The label 100 identifies or otherwise describes relevant information of the item to which it is affixed, such as part number and/or identifying codes with or without quantitative and/or dimensional descriptions and- /or price information, etc. Label 100 may not exactly be positioned in the plane of search field 10, there being a certain tolerance range here as will become apparent below.
The purpose of the equipment to be described is to read the content of label 100 without handling the carrier (object 11). Thus the carrier is not to be turned or shifted into a particular reading position for the label. Rather, the label should be read in any position within field 10 and in any orientation therein. The label must, however, be pointing in one particular direction, e.g. up, or to one particular side. The reading equipment of FIG. 1a includes a light source 12 (if ambient light is insufficient). A vidicon tube 14 is suitably positioned to observe area 10. The width extension of search field 10 is, therefore, defined by the observation angle of the vidicon tube or by the areas illuminated bysource 12, which ever is smaller.
The vidicon tube is controlled by a scan control cir cuit 20 and provides its video output to a video signal processing circuit 15. These circuits 15 and interact specifically as will be described. In particular, the scan control circuit 20 controls the video tube scanning operation in a manner that is determined by the video output for obtaining a label scan from which the label data can be derived.
The video output constitutes data proper during particular phases of operation of scan control circuit 20. The data is processed in a circuit 16 including checking of legality of the data read. If found not correct, repeat is signalled to the scan control circuit, including the possibility of re-search for the label.
FIG. lb illustrates an alternative design which includes a flying spot scanner 17 for observation of field l0, and a photo electric device 18 is used for obtaining a video output. The scanner 17 is controlled by a circuit 20 analogous to control ofvidicon scanning in FIG. 1a, and the photo electric video output is processed and utilized by and in circuit 15 in corresponding analogy. The purpose of the equipment 15-20, either in combination with vidicon tube 14 or with equipment 17/18, is to detect a data field or a label by scanning the search field in accordance with a search scanning raster that covers the entire area 10, or at least that border portion through which a label may appear (e.g. in case of a conveyor belt). Additionally, equipment 15-20 is operated so that the data is read in proper orientation and sequence, possibly repeatedly for error checking.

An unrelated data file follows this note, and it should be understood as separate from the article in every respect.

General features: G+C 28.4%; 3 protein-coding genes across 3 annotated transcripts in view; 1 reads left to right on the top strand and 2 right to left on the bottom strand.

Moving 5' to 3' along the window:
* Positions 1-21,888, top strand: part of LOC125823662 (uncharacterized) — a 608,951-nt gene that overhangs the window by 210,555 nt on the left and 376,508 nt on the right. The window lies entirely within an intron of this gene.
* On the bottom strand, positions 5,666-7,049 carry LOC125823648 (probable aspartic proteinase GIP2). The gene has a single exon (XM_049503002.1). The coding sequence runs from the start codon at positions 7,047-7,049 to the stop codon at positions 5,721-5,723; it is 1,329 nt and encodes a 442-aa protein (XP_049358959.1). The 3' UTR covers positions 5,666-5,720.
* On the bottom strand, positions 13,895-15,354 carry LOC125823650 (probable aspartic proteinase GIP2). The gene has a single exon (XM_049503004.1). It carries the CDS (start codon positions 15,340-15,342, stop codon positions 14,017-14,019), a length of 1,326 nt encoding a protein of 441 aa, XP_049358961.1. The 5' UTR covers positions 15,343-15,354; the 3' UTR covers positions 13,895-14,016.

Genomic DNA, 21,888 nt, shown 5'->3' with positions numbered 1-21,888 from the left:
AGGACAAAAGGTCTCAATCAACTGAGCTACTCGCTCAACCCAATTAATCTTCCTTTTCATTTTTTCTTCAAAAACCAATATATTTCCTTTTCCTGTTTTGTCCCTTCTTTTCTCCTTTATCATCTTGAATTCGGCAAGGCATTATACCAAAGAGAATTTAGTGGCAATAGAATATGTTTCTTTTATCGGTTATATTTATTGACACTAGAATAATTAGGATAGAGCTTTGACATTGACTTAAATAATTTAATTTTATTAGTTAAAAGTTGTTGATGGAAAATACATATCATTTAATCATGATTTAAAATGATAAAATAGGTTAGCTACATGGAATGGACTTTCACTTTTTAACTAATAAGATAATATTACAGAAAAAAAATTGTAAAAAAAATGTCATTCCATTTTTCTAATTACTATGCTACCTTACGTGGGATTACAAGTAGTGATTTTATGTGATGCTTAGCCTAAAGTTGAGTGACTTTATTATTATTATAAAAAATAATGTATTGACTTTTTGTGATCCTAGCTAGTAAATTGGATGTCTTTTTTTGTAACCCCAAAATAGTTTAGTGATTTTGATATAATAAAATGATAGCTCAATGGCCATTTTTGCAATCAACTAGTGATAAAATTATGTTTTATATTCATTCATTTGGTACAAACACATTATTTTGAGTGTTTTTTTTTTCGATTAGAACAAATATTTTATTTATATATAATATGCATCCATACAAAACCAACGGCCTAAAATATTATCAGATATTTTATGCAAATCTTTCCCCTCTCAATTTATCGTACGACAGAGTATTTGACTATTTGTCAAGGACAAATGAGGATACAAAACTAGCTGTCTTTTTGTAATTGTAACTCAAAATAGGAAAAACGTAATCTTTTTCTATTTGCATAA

It can readily be seen that the plane of scanning, i.e., the distance of area 10 relative to the scanning equipment, does not have to be too accurately defined. Assuming the items pass on a table, a belt, or the like, and have different heights, the height may vary, for example, by about I foot (which is a reasonable range for supermarket items). If the pick up and scan equipment is positioned about 10 feet above, the label varies in image size by about t 5 percent from a median distance and remains well within depth of field of any optical equipment used. The markings on the label must simply be sufficiently large so that a i- 5 percent size variation does not influence the read out.
FIG. 2 illustrates somewhat schematically an example for data label 100. The label is of rectangular contour and includes, in toto, asymmetric Position Identification Coding, or PIC-for short. The encoding includes a first marking 101 comprised of concentrical contrasting rings which are not equidistantly spaced. The marking 101 is disposed near one end of the label. A second marking 102 is disposed close to the other end of label and is comprised, for example, of a second set of concentric rings having configuration different from the rings of .marking 101. The differences of pattern configuration may reside in the number of rings and/or the ring spacing. The respective centers of these rings will be identified as points No. l and No. 2, respectively, and an imaginary line 105 runs through the two ring centers. 7
These two patterns of rings have the following compound purpose:
a. at least one of these markings is to be sufficiently distinctive as far as ring arrangement is concerned, to obtain a definite identification of the location of data field 100 when in the search field to the exclusion of other patterns as they may occur in the search field;